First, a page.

The antidiabetic effect of sleeve gastrectomy (SG) has been interpreted as a conceivable result of surgically induced weight loss in the obese type 2 diabetes mellitus (T2DM) subjects. However, the blood glucose control often occurs within days, before significant weight loss has been reached. This work aims to investigate the major mechanism and persistence regarding how SG improves glucose metabolism in nonobese T2DM rats.
These Goto Kakizaki rats (n = 21) were randomly assigned into three groups: SG, sham SG, and pair-fed (PF) group, whose weight, food intake, oral glucose tolerance test, insulin tolerance test, plasma insulin, homeostasis model assessment for insulin resistance (HOMA-IR), ghrelin, and glucagon-like peptide-1 (GLP-1) were measured.
According to the experiment, from the 2nd week until the 24th week, the fasting blood glucose of the rats in the SG group had significantly decreased with the improved glucose tolerance. At the 2nd week postoperation, the area under the blood glucose concentration curve (AUC) received a distinct reduction of 28.1 % (P < 0.0001). The ghrelin secretion of the SG group was significantly decreased (P < 0.005). The GLP-1 had increased (P < 0.0001), while the HOMA-IR values decreased (P < 0.05) throughout the experimental period. These effects were not seen in the sham-SG and PF groups despite similar changes of weight loss or food intake.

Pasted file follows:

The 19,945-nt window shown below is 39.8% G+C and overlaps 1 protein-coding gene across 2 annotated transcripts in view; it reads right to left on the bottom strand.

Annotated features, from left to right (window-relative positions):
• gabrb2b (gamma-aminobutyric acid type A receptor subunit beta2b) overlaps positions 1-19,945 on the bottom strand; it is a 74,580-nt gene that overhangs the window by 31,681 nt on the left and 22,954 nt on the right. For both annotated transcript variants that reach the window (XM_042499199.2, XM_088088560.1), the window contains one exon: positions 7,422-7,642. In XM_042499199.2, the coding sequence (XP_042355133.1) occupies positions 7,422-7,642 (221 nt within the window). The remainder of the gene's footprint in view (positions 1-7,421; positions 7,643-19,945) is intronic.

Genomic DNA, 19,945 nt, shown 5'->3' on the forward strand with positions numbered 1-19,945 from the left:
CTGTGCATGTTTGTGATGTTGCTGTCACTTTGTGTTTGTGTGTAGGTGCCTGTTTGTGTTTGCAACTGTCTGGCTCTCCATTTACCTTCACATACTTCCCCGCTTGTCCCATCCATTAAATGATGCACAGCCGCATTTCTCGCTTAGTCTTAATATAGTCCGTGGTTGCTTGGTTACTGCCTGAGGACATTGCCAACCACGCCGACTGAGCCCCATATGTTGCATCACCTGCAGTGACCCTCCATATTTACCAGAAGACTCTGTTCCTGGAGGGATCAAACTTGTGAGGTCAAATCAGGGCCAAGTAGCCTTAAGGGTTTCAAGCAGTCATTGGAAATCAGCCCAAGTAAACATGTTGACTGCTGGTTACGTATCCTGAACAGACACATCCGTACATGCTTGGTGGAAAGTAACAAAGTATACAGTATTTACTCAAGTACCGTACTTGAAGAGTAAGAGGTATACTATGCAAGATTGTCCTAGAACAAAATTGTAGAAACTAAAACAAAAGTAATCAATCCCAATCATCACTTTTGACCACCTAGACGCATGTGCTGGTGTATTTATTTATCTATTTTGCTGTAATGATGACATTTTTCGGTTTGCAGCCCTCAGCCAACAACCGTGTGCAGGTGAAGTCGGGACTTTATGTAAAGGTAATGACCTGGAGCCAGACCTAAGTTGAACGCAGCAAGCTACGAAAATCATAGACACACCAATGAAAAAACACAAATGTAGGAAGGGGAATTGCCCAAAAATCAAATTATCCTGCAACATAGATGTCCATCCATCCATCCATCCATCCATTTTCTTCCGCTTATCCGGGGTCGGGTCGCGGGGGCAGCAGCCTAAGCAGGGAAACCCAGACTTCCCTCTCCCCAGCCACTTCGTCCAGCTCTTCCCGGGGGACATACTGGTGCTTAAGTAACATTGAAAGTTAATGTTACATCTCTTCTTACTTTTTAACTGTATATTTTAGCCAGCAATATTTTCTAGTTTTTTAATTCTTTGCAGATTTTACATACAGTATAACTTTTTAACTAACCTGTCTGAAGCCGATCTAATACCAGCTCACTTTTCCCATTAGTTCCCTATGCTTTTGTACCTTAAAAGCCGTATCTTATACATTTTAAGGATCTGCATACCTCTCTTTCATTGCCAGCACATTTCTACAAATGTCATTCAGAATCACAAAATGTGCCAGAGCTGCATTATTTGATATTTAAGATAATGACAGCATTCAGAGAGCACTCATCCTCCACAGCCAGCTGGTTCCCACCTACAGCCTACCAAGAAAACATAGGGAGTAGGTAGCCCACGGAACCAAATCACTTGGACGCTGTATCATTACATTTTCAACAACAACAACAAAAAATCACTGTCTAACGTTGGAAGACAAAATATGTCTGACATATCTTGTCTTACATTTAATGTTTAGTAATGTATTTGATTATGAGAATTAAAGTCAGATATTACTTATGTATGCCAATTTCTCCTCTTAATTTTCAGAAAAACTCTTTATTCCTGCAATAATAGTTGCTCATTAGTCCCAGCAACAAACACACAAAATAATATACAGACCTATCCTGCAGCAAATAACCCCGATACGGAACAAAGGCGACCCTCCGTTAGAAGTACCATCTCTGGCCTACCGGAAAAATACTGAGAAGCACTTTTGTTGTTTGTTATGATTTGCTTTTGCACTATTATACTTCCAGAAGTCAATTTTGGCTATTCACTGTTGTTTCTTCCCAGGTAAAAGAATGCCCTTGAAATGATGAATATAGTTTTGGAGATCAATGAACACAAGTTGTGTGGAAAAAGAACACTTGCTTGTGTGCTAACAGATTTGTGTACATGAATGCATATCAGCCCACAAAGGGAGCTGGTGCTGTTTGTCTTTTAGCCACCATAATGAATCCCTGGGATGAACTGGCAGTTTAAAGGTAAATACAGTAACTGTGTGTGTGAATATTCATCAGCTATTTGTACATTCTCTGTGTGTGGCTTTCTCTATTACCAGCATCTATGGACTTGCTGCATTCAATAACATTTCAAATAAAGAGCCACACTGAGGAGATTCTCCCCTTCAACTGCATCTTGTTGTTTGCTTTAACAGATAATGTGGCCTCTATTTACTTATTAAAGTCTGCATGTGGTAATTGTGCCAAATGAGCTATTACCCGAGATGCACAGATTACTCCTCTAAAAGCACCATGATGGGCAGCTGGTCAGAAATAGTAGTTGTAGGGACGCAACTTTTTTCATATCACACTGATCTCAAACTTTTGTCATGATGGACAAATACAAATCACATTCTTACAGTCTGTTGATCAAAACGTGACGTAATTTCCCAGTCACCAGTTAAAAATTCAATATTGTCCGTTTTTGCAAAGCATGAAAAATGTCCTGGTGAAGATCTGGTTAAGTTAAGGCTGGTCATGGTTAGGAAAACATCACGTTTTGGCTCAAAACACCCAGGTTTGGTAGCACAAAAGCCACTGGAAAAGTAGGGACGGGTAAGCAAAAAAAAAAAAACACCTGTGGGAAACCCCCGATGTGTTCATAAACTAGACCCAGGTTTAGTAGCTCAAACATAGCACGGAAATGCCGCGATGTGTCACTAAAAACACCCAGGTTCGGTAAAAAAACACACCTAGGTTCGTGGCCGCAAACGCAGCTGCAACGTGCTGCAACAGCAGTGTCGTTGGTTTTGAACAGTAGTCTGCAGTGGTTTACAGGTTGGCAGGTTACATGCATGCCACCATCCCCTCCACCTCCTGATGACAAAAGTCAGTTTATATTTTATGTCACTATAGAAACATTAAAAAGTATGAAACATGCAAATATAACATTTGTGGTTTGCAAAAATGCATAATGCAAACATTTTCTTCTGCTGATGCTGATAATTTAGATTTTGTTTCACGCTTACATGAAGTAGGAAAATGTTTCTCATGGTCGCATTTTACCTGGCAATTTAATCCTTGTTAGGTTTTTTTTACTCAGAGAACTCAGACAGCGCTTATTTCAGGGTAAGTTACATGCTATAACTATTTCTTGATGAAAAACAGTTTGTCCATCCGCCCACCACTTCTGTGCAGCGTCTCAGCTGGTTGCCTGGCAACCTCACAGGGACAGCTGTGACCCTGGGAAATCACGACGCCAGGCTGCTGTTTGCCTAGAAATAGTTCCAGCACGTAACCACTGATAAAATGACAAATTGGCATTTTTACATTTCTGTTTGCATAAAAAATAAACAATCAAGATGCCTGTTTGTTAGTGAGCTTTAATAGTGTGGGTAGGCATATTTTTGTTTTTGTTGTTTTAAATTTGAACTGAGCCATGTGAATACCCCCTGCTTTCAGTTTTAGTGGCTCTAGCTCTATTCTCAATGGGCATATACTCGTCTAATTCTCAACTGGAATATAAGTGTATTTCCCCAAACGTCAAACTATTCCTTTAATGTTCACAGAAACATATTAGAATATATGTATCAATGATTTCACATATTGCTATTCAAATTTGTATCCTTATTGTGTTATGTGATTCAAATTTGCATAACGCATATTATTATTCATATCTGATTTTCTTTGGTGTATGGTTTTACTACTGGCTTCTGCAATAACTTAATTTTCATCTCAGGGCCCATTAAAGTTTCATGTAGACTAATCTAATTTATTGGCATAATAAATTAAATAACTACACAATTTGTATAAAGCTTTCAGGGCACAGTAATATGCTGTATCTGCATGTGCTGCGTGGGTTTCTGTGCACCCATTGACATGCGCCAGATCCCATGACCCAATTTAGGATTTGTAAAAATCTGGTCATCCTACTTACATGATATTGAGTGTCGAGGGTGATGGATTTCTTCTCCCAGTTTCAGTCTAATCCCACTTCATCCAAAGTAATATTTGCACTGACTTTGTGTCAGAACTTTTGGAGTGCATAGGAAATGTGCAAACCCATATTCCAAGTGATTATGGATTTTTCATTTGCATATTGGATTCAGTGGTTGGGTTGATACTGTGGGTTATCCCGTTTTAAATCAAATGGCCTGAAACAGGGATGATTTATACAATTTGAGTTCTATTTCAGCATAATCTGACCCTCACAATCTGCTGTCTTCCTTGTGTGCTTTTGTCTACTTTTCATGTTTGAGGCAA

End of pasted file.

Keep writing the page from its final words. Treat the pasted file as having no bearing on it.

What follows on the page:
The above results suggest that SG can conduct a direct control on T2DM instead of secondarily to weight loss or food intake around the whole experimental period. The changes of the gastrointestinal hormones may be the major mechanism of the antidiabetic effect.